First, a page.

While the reign of Charles II ushered in a libertine ambience in 17th century Britain, the two people who exemplify the spirit of the age were women – and ‘known’ to the king himself… Written by Claire Louise Amias and directed by Alex Pearson, Oranges and Ink looks at two extraordinary women who on the surface are very different, but actually have much in common.
For Nell Gwyn (Sarah Lawrie), her meteoric rise to fame from orange seller to actress/mistress of the king is nothing short of remarkable. Regardless of her ‘patronage’ though, her natural talent and charisma is what sets her on the road to success. The same could be said for Aphra Behn (Claire Louise Amias).
One of the first women in Britain to earn her living by writing, Behn for a time worked for the Crown as a spy in Antwerp. It is, however, as a purveyor of wit and wordsmith of renown that Behn makes a name for herself. As a playwright and an actress/mistress respectively, the positions of both women were subject to the ephemeral whims of the king’s favour and public opinion.
Highlighting their respective success within rival theatre companies in London, Amias explores the synergy of their circumstances. And just like the Restoration comedies that were written at that time, Oranges and Ink doesn’t fail to highlight through word and deed the hypocritical values of the age.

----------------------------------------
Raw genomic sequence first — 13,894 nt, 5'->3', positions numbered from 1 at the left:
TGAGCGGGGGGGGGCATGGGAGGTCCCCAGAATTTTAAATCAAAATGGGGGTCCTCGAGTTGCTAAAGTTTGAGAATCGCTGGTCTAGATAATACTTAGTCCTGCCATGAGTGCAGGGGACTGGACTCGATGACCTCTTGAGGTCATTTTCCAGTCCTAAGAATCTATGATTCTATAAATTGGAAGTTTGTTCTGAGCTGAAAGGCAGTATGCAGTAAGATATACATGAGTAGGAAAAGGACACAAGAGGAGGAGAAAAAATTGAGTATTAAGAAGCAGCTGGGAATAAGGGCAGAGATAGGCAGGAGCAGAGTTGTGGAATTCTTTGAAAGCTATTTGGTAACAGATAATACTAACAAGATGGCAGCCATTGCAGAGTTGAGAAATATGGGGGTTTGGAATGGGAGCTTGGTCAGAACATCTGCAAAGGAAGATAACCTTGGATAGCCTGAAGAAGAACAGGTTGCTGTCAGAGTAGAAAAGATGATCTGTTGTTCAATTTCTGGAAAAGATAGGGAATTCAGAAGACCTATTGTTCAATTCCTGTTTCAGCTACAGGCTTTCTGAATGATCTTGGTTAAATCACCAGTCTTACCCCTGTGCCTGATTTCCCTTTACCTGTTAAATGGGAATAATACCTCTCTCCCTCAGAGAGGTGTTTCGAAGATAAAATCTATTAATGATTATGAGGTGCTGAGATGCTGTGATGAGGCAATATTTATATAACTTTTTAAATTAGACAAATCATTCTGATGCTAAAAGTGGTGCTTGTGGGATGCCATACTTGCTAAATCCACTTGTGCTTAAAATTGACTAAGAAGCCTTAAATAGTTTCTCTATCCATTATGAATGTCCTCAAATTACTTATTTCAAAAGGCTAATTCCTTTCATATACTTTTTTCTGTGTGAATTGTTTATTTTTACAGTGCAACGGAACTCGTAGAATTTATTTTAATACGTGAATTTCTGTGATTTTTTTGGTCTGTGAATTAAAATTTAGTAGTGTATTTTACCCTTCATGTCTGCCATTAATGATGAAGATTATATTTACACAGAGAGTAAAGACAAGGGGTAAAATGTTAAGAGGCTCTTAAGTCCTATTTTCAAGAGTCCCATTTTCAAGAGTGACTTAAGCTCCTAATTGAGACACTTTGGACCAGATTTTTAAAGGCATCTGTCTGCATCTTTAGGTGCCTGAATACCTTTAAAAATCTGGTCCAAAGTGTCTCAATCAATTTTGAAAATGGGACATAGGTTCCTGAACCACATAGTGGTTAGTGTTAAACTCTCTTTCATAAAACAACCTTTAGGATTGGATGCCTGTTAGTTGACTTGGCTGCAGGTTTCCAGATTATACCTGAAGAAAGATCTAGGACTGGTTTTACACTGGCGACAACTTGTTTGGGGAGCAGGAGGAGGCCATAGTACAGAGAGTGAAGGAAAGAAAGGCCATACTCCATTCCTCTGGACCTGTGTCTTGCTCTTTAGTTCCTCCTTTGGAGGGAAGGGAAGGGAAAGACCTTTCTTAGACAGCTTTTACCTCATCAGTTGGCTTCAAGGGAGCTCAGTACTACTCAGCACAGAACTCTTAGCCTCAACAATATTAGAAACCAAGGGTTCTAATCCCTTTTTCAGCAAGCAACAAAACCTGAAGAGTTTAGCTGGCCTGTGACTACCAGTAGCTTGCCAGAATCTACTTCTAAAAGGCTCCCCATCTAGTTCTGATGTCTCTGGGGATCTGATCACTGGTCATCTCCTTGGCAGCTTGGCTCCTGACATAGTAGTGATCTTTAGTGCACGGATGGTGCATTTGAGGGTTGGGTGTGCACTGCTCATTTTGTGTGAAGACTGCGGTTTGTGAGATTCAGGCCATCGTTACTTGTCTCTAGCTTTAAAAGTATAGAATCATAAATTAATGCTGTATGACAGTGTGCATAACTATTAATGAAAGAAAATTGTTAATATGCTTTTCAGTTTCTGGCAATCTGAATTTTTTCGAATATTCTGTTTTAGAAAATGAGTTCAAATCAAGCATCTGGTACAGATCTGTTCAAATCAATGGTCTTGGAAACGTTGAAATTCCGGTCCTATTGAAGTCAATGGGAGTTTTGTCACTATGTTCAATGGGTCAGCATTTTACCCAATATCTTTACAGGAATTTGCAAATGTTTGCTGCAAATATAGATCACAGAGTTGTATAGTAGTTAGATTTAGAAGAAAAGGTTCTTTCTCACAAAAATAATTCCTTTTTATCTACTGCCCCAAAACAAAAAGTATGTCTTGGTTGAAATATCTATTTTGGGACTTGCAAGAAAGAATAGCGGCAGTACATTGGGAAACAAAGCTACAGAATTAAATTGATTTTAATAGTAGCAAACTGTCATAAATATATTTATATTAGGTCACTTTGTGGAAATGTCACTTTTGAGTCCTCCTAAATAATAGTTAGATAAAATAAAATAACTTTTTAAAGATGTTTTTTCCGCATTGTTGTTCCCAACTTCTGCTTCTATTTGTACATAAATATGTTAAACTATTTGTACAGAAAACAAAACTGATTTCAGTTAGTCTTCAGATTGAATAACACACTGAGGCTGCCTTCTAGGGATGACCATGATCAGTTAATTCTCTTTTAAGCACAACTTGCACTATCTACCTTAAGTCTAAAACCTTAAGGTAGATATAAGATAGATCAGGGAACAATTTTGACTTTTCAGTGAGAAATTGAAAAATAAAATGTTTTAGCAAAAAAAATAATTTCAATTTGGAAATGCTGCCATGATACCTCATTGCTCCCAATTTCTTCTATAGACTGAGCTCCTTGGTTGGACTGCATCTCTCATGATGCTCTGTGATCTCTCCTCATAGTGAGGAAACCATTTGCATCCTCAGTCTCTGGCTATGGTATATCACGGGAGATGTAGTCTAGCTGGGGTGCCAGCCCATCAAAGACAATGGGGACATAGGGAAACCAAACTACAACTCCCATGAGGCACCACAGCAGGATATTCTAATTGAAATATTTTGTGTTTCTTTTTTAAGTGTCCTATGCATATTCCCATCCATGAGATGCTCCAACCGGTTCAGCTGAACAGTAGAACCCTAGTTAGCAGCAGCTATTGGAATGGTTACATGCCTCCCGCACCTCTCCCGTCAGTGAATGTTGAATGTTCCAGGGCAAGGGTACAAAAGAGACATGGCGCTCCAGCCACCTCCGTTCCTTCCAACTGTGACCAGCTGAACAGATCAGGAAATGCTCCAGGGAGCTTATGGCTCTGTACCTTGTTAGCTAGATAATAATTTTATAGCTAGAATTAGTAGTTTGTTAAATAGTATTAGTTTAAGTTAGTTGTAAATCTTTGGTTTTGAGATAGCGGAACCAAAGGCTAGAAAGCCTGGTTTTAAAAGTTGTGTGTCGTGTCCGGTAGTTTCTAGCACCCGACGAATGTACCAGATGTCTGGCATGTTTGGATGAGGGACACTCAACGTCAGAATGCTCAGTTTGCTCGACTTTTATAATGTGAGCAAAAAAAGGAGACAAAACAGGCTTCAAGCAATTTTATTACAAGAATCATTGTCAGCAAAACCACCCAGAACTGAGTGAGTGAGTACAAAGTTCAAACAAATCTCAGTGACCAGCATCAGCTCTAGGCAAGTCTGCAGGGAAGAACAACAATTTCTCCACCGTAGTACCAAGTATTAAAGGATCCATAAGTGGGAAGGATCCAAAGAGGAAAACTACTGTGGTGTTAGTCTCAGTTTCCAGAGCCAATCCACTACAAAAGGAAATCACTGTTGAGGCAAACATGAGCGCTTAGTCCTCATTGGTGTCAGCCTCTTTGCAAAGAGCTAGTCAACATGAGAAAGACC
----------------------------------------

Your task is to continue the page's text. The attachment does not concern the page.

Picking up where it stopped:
Without a doubt, the chemistry between Lawrie and Amias is what makes the play so enjoyable, with the characters’ distinct personalities and experiences complementing each other. We also see how both women live by their wits in different arenas. While Amias’ Behn has the decorum befitting a ‘woman of letters’, Lawrie has a lot of fun switching between ‘Nell’ on her best behaviour and the exasperated ‘mum’. This brings us to another aspect of their different circumstances.
Having once been briefly married, Behn enjoys lovers ‘of all persuasions’ and takes measures to ensure she never becomes pregnant. Gwyn, on the other hand, is mother to ‘Charles’ and ‘James’ – fathered by the king. While Gwyn worries about her own well-being, she’s more concerned about her own sons who she’s rarely allowed to see. We also see how the relationship of Gwyn and Behn to their own mothers has shaped them as women – often in ways they weren’t conscious of before.
Both women had their ‘rivals’, but between themselves there was no ‘competition’ – often calling on each other for support of a pastoral or pragmatic nature. When they ‘cannot’ do so for whatever reason, it highlights how much stronger they are together than when apart. Even though they are both self-reliant, they can confide in each other over their darkest fears – especially when ‘friends in high places’ are in short supply…
Behind their respective smiles, we see a mother who’s not allowed to raise her children and a playwright who can’t hold a mirror to society, for fear she will be arrested. Reflecting the human condition, the thing that gives their life meaning is being kept just beyond their reach…
© Michael Davis 2019
Oranges and Ink runs at Tristan Bates Theatre until 6th April.